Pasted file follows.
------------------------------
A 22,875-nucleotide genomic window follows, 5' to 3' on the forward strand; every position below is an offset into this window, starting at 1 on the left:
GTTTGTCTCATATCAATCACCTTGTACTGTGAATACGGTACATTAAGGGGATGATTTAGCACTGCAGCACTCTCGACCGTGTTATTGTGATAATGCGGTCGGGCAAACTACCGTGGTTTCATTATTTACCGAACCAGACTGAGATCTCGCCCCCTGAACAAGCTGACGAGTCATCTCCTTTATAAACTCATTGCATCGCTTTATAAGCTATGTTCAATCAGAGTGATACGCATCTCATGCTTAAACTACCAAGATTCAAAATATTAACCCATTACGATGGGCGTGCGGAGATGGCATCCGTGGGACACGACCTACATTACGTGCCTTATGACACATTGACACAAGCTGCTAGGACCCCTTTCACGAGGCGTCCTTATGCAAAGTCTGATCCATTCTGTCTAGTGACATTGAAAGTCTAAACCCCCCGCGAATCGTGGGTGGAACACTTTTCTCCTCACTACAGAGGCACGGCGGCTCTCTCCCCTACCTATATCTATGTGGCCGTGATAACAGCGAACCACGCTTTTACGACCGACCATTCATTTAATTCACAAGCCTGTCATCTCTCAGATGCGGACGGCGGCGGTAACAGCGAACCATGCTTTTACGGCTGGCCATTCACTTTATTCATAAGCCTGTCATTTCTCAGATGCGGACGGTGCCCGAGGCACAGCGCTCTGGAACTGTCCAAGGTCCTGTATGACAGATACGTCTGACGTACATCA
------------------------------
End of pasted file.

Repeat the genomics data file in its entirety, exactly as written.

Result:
A 22,875-nucleotide genomic window follows, 5' to 3' on the forward strand; every position below is an offset into this window, starting at 1 on the left:
GTTTGTCTCATATCAATCACCTTGTACTGTGAATACGGTACATTAAGGGGATGATTTAGCACTGCAGCACTCTCGACCGTGTTATTGTGATAATGCGGTCGGGCAAACTACCGTGGTTTCATTATTTACCGAACCAGACTGAGATCTCGCCCCCTGAACAAGCTGACGAGTCATCTCCTTTATAAACTCATTGCATCGCTTTATAAGCTATGTTCAATCAGAGTGATACGCATCTCATGCTTAAACTACCAAGATTCAAAATATTAACCCATTACGATGGGCGTGCGGAGATGGCATCCGTGGGACACGACCTACATTACGTGCCTTATGACACATTGACACAAGCTGCTAGGACCCCTTTCACGAGGCGTCCTTATGCAAAGTCTGATCCATTCTGTCTAGTGACATTGAAAGTCTAAACCCCCCGCGAATCGTGGGTGGAACACTTTTCTCCTCACTACAGAGGCACGGCGGCTCTCTCCCCTACCTATATCTATGTGGCCGTGATAACAGCGAACCACGCTTTTACGACCGACCATTCATTTAATTCACAAGCCTGTCATCTCTCAGATGCGGACGGCGGCGGTAACAGCGAACCATGCTTTTACGGCTGGCCATTCACTTTATTCATAAGCCTGTCATTTCTCAGATGCGGACGGTGCCCGAGGCACAGCGCTCTGGAACTGTCCAAGGTCCTGTATGACAGATACGTCTGACGTACATCA